T considered harmful in template programming

As I use more and more C++ generic programming, I come to realize one general problem of books and tutorials: the use of typename T in template programming.

Generic programming allows compile-time check for types to comply with a required interface, and freeing the burden of providing multiple definitions for the same function for different types. For example

template <typename T>
T max(T x, T y)
{
return x < y ? y : x;
}

satisfies the need to define a max() routine, provided that the generic type T supports operator<. With only one definition, we cover every possible type, in this case from native ones to user-defined ones. The compiler will examine our needs, and instantiate the proper definition according to them, so if one writes

int i = 1;
int j = 2;
int maxval = max(i,j);

the following template instance will be created for us

template <>
int max(int x, int y)
{
return x < y ? y : x;
}

This is common knowledge for C++ programmers using templates, and I won’t delve into it. What I want to delve in is the template argument naming convention, the T.

The problem is that, for simple cases as this one, it does not matter much, but for more complicated cases with multiple template parameters, there’s the danger that the convention goes on, and symbols such as T, V, and U are used, or other similar names, like T1, T2 and so on. When you encounter a class template in a real case scenario, these template argument names give absolutely no hint on what they are supposed to represent, unless you look into the code. Delegating the task of pointing out the error to the compiler is not an option, when C++ provides error messages the size of a novel.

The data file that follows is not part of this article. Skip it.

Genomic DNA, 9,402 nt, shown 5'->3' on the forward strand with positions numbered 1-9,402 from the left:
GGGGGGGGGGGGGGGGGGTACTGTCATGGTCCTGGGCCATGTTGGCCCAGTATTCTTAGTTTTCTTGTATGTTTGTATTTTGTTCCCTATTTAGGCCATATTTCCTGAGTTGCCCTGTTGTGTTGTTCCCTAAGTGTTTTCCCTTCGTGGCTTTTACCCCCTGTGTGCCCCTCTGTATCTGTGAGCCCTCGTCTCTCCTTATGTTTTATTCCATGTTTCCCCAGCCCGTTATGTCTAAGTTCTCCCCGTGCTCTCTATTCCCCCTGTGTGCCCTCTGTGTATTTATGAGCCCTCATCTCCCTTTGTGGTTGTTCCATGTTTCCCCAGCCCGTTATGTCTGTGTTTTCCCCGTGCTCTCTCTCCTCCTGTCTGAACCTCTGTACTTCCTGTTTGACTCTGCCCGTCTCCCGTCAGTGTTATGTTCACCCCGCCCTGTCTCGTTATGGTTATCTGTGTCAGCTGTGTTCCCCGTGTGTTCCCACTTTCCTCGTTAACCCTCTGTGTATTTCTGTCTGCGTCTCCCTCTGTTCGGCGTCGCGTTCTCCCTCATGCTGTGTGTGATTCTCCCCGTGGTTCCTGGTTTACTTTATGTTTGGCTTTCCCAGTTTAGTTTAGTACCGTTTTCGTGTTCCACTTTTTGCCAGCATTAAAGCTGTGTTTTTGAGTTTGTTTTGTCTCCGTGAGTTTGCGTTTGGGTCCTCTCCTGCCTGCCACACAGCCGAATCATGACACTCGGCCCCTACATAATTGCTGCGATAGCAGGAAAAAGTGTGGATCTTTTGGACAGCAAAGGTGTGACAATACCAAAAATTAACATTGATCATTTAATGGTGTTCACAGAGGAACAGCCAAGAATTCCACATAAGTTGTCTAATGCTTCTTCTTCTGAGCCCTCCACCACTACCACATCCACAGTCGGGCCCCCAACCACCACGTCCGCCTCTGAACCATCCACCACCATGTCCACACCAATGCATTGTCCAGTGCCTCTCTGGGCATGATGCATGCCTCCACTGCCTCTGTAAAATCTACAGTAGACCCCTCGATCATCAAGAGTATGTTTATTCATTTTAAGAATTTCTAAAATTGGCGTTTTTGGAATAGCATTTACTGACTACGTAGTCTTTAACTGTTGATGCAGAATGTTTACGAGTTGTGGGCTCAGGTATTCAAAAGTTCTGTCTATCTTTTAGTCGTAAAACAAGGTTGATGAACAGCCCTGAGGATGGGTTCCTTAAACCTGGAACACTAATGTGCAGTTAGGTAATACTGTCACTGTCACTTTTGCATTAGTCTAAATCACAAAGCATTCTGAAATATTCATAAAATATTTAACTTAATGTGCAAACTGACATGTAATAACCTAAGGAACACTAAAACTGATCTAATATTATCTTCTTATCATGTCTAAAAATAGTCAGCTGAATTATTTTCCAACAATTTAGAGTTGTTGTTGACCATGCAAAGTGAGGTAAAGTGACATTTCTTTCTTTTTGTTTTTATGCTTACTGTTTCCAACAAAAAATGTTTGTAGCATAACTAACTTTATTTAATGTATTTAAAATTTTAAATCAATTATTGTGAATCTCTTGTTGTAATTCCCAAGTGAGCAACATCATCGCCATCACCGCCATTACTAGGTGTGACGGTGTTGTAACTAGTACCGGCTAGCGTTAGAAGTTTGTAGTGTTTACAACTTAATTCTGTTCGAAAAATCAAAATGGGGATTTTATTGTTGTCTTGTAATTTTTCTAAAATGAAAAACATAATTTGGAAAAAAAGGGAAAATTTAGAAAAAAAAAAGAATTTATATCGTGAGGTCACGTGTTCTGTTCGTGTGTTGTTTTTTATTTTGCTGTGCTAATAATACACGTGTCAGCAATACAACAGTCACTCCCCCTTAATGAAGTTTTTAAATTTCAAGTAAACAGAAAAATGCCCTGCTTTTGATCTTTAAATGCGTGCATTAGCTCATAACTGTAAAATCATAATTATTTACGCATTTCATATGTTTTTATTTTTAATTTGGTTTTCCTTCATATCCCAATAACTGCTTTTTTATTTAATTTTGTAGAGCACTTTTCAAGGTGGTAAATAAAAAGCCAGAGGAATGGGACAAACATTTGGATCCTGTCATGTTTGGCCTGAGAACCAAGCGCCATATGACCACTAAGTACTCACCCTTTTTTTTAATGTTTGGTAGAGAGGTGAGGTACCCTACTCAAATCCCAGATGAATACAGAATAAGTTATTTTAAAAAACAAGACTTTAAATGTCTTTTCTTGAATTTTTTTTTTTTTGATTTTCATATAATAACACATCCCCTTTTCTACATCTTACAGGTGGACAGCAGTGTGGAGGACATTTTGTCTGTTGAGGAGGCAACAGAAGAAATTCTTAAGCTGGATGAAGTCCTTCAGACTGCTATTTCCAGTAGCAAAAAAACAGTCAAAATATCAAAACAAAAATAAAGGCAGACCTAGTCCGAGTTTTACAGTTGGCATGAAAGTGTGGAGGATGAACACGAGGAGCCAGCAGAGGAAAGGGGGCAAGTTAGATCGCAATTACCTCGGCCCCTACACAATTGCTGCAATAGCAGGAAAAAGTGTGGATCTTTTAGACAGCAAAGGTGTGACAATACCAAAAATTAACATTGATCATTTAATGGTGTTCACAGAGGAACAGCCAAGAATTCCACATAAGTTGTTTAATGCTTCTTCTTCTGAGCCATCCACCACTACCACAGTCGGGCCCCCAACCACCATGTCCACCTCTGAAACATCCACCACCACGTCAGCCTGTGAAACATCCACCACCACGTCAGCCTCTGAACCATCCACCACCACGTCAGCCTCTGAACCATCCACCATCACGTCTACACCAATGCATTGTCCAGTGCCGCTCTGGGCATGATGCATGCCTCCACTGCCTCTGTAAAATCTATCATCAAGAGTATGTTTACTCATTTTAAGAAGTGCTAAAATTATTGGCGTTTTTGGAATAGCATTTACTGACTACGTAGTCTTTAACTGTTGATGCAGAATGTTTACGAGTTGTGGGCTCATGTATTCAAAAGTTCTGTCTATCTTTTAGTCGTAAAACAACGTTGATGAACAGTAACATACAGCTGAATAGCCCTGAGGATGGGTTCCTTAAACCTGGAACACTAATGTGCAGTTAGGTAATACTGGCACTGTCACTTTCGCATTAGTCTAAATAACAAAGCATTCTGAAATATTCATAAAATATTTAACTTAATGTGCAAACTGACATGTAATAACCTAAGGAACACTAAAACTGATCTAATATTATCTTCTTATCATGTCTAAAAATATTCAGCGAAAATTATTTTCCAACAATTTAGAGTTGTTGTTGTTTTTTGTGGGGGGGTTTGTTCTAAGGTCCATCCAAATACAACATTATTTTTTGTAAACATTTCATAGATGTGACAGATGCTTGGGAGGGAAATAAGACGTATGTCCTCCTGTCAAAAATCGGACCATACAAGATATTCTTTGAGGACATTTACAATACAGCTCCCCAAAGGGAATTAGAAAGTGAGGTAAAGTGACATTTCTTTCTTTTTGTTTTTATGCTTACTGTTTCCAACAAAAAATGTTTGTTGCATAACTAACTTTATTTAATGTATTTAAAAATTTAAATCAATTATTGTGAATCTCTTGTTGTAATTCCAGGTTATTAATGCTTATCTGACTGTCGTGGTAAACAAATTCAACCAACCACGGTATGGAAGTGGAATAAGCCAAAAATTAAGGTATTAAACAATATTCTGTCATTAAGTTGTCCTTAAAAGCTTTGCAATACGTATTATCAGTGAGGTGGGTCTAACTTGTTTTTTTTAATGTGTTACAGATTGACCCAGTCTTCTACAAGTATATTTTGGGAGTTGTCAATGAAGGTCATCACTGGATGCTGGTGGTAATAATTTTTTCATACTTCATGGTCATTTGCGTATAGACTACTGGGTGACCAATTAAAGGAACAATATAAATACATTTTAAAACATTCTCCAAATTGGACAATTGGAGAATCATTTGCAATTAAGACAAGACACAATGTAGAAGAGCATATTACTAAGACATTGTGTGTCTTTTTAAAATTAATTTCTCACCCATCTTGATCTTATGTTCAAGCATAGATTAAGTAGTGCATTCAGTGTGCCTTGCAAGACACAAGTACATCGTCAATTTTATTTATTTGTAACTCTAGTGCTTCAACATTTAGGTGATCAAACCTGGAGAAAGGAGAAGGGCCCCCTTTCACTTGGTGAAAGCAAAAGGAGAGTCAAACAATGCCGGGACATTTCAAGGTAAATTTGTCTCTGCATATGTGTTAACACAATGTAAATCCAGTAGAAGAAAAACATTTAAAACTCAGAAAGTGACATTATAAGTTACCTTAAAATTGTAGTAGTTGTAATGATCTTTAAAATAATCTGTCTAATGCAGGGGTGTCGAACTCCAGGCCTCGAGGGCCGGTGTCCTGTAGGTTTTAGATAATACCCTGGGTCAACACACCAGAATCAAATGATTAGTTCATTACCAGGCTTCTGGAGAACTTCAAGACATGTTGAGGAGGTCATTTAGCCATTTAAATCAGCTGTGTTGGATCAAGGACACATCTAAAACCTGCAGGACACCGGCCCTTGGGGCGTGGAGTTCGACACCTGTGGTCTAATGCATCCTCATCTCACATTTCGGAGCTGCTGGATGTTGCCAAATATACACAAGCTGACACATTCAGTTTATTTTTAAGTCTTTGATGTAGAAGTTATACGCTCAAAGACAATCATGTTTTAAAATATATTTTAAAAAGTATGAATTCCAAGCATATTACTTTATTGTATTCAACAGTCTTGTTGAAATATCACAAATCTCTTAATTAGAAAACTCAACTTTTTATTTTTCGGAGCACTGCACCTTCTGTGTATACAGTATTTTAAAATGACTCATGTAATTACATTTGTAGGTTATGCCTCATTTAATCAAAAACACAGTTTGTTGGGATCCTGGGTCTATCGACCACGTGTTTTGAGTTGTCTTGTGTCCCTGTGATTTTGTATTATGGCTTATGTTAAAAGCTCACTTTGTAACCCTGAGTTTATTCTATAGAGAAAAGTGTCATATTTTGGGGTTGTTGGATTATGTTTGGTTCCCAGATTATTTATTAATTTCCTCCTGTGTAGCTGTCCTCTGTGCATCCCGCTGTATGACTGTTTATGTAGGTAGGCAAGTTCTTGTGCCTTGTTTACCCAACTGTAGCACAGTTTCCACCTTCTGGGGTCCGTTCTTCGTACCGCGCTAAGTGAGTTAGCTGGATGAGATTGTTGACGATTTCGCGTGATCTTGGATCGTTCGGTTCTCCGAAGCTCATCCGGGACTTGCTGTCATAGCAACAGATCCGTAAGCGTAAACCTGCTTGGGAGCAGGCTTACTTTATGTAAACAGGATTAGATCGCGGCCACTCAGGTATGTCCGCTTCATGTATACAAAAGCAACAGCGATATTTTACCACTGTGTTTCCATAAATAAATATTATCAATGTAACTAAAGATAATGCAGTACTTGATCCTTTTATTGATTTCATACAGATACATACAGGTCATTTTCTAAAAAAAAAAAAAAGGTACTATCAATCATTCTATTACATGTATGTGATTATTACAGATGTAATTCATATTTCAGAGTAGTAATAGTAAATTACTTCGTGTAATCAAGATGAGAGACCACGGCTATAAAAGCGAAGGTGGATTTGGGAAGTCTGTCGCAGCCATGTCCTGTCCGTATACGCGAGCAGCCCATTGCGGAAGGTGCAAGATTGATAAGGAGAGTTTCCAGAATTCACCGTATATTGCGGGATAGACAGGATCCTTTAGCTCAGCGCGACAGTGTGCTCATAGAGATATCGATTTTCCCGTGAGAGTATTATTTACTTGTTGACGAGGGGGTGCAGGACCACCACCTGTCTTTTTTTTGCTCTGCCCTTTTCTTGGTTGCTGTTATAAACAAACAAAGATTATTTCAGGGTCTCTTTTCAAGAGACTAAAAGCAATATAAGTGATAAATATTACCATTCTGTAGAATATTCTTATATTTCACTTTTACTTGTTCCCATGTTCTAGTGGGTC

I think it should be made best practice to use more meaningful names for template parameters. Given that what a template parameter represents is a protocol a type is supposed to define (a protocol that goes beyond its type, as in the case of OOP style programming), I think a better practice should be something like

template <typename ComparableProto>
ComparableProto max(ComparableProto x, ComparableProto y)
{
return x < y ? y : x;
}

or simply Comparable. This makes clearer that the expected type will be inquired by the function body for comparability. It still does not communicate fully, but it’s a huge improvement over a generic name such as T, that says very little. I restate that this case is trivial, but for more complex code, defining a shared terminology in the development team through protocol names documents better the intent of a templated class or method.